11-21-2017  2:54 pm      •     
MLK Breakfast
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NEWS BRIEFS

Kenton Library Hosts African American Genealogy Event Dec. 2

Stephen Hanks to present on genealogy resources and methods ...

PSU Hires New Police Chief

Donnell Tanksley brings policing philosophy rooted in community engagement to PSU ...

African American Portraits Exhibit at PAM Ends Dec. 29

Towards the end of its six month run, exhibit conveys the Black experience, late 1800s - 1990s ...

SEI, Sunshine Division Offer Thanksgiving Meals to Families in Need

Turkeys are being provided to fill 200 Thanksgiving food boxes for SEI families ...

NAACP Portland Monthly Meeting Nov. 18

Monthly general membership meeting takes place on Saturday, 12 - 2 p.m. ...

U.S. & WORLD NEWS

OPINION

Local Author Visits North Portland Library

Renee Watson teaches students and educators about the power of writing ...

Is the FBI’s New Focus on “Black Identity Extremists” the New COINTELPRO?

Rep. Cedric L. Richmond (D-La.) talks about the FBI’s misguided report on “Black Identity Extremism” and negative Facebook ads. ...

ACA Enrollment Surging, Even Though It Ends Dec. 15

NNPA contributing writer Cash Michaels writes about enrollment efforts ...

Blacks Often Pay Higher Fees for Car Purchases than Whites

Charlene Crowell explains why Black consumers often pay higher fees than White consumers, because of “add-on” products. ...

AFRICAN AMERICANS IN THE NEWS

ENTERTAINMENT

Chris Isidore CNN Money

NEW YORK (CNNMoney) -- Home prices continued their recovery, rising 8.1% in January, although a separate report showed a slight slowdown in new-home sales.

The S&P Case-Shiller index, which tracks the 20 largest markets in the nation, showed the biggest year-over-year gain in prices since June 2006.

"This marks the highest increase since the housing bubble burst," said David Blitzer, chairman of the index committee at S&P Dow Jones Indices.

In a separate government report Tuesday, new homes sold at a 411,000 annual rate in February, down nearly 5% from the January sales pace but up 12% from year-earlier levels. The typical price of a new home sold in the month was $246,800, up about 3% from both the January and a year earlier.

Joseph LaVorgna, chief U.S. economist for Deutsche Bank, said that bad weather in February could be partly responsible for the slowdown in sales. But he said market fundamentals suggest that the market for new-home sales should remain strong.

"Despite the pullback in sales in February, the uptrend in housing remains clearly intact," he said. He is forecasting even stronger sales in the second half of this year.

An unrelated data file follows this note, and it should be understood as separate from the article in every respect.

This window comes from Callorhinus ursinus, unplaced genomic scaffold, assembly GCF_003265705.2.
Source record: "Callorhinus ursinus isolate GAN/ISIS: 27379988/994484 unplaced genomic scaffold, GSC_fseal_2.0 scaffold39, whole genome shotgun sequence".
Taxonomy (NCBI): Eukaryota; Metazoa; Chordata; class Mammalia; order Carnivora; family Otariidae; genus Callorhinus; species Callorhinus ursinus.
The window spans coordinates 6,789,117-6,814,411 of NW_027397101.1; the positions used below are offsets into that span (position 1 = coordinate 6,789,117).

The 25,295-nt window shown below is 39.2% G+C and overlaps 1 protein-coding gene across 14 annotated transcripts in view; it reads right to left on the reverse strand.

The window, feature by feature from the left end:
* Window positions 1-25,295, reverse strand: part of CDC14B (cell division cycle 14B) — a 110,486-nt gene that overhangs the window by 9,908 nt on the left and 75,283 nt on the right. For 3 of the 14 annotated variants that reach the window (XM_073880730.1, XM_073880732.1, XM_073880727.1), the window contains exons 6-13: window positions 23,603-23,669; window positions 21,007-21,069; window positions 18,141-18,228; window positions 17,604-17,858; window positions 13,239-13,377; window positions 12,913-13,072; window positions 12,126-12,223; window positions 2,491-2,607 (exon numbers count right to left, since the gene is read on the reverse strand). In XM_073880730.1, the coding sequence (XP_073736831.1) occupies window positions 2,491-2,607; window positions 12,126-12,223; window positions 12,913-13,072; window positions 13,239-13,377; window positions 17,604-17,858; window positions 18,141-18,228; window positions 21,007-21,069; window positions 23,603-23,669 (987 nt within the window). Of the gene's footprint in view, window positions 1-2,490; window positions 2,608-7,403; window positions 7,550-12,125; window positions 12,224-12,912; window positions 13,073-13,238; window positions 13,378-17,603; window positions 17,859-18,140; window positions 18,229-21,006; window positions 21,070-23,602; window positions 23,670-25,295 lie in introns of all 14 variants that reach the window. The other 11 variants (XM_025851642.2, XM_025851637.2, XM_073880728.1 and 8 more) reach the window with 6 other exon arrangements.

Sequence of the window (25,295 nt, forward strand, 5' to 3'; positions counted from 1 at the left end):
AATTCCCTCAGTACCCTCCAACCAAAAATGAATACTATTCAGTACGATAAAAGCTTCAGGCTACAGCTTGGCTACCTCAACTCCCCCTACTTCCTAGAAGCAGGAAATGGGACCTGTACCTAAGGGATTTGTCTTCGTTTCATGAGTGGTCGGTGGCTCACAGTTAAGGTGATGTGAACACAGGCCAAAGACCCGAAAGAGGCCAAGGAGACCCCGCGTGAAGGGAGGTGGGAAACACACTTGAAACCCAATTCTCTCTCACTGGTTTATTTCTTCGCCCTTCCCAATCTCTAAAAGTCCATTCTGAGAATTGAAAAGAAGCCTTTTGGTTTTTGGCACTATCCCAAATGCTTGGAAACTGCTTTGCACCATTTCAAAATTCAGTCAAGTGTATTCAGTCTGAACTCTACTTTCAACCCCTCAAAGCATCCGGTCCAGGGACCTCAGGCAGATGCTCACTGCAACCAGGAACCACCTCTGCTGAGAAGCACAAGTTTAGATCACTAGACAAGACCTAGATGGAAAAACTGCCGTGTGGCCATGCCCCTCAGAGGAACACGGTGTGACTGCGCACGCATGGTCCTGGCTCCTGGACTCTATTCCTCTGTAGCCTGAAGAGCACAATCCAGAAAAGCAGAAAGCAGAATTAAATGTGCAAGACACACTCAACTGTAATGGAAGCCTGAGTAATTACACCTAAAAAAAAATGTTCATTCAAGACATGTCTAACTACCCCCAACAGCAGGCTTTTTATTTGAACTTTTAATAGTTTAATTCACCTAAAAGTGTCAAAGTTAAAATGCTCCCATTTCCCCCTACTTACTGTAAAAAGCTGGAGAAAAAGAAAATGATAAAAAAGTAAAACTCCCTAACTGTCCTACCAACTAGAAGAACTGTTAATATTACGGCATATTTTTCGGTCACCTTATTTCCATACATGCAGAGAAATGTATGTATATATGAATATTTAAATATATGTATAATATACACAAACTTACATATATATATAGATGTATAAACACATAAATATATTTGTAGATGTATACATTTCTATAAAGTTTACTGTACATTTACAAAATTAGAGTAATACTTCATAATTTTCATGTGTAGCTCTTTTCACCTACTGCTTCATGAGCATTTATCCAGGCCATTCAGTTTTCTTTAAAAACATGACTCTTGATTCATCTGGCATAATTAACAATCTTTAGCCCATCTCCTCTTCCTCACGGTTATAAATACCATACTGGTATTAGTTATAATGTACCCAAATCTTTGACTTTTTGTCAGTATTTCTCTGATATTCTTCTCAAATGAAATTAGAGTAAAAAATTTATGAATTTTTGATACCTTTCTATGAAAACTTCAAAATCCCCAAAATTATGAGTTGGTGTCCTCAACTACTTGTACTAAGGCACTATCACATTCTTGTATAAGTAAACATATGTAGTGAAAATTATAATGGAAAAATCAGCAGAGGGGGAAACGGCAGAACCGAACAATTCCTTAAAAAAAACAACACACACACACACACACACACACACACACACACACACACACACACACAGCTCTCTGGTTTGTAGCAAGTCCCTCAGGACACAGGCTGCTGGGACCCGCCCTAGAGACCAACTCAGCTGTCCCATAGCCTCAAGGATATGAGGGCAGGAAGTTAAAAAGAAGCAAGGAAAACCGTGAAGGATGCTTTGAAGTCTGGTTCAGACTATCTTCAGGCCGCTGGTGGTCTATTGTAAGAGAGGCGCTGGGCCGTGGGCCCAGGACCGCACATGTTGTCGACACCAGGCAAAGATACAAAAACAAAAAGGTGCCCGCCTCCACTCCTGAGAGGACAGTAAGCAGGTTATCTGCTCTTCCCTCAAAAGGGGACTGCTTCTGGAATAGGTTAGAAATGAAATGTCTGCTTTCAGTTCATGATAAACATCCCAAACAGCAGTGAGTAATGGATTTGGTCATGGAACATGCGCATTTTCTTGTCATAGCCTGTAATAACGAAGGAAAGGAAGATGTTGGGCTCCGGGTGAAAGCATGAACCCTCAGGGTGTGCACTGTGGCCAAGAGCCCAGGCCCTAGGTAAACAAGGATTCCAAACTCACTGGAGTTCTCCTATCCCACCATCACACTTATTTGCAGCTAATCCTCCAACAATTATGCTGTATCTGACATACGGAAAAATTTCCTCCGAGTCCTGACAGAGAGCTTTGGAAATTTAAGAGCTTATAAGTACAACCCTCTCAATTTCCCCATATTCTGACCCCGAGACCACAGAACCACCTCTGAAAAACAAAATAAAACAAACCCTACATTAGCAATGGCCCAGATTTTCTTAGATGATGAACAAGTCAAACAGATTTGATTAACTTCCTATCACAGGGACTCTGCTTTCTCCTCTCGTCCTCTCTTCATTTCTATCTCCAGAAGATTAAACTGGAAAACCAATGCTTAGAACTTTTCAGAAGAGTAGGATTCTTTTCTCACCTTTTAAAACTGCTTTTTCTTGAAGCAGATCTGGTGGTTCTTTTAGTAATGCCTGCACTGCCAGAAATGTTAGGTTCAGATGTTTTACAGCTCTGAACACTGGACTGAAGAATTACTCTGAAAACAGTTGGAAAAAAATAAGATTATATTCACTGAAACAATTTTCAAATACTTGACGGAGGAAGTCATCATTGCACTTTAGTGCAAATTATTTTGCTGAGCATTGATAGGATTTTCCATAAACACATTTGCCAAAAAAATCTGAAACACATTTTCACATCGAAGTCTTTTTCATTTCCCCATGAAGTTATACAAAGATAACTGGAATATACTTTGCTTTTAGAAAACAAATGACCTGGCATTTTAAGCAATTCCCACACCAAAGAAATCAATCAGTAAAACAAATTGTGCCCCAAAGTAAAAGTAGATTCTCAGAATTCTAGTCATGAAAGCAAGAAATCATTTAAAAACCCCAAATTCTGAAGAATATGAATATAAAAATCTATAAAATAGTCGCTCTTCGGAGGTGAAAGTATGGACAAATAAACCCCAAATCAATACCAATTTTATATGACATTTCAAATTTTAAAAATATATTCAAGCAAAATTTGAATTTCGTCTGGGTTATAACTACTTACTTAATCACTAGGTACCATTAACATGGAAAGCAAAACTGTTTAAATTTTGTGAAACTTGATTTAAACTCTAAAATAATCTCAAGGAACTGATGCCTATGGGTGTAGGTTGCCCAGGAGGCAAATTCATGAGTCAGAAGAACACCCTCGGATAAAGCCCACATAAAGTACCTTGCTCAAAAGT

The Case-Shiller report shows the recovery in home prices is widespread. All 20 markets posted a year-over-year gain, and the pace of increase picked up in every market except Detroit.

Some of the markets hurt the most by the bursting of the housing bubble have enjoyed the biggest gains, led by a 23% rise in Phoenix. Prices were also up more than 10% in San Francisco, Las Vegas, Detroit, Atlanta, Minneapolis, Los Angeles and Miami, all markets that had been hit hard by foreclosures.

New York posted the smallest rise, up only 0.7%.

Even with the recent rise in home prices, the overall index is down 28.4% from the 2006 peak.

But experts say they see a lot of strength in the current market.

"The market still has a long way to go nationally, but the healing process -- and a return to a normalized housing market -- is definitely well underway," said Jim Baird, chief investment officer for Plante Moran Financial Advisors.

Home prices have been helped in recent months by a number of factors, including tight inventory of homes available for sale, near record-low mortgage rates and a drop in homes in foreclosure. A decline in unemployment is also helping the housing recovery.

The housing recovery itself is helping support overall economic growth, as builders scramble to hire workers to meet the renewed demand. The lift goes beyond the impact of increased construction on the economy, as the rise in home prices lifts household wealth.

Rising home prices also reduce the number of people owing more on their mortgages than their homes are worth. That, in turn, can help them to refinance those loans at a lower rate, freeing up money to spend on other goods and services.

 

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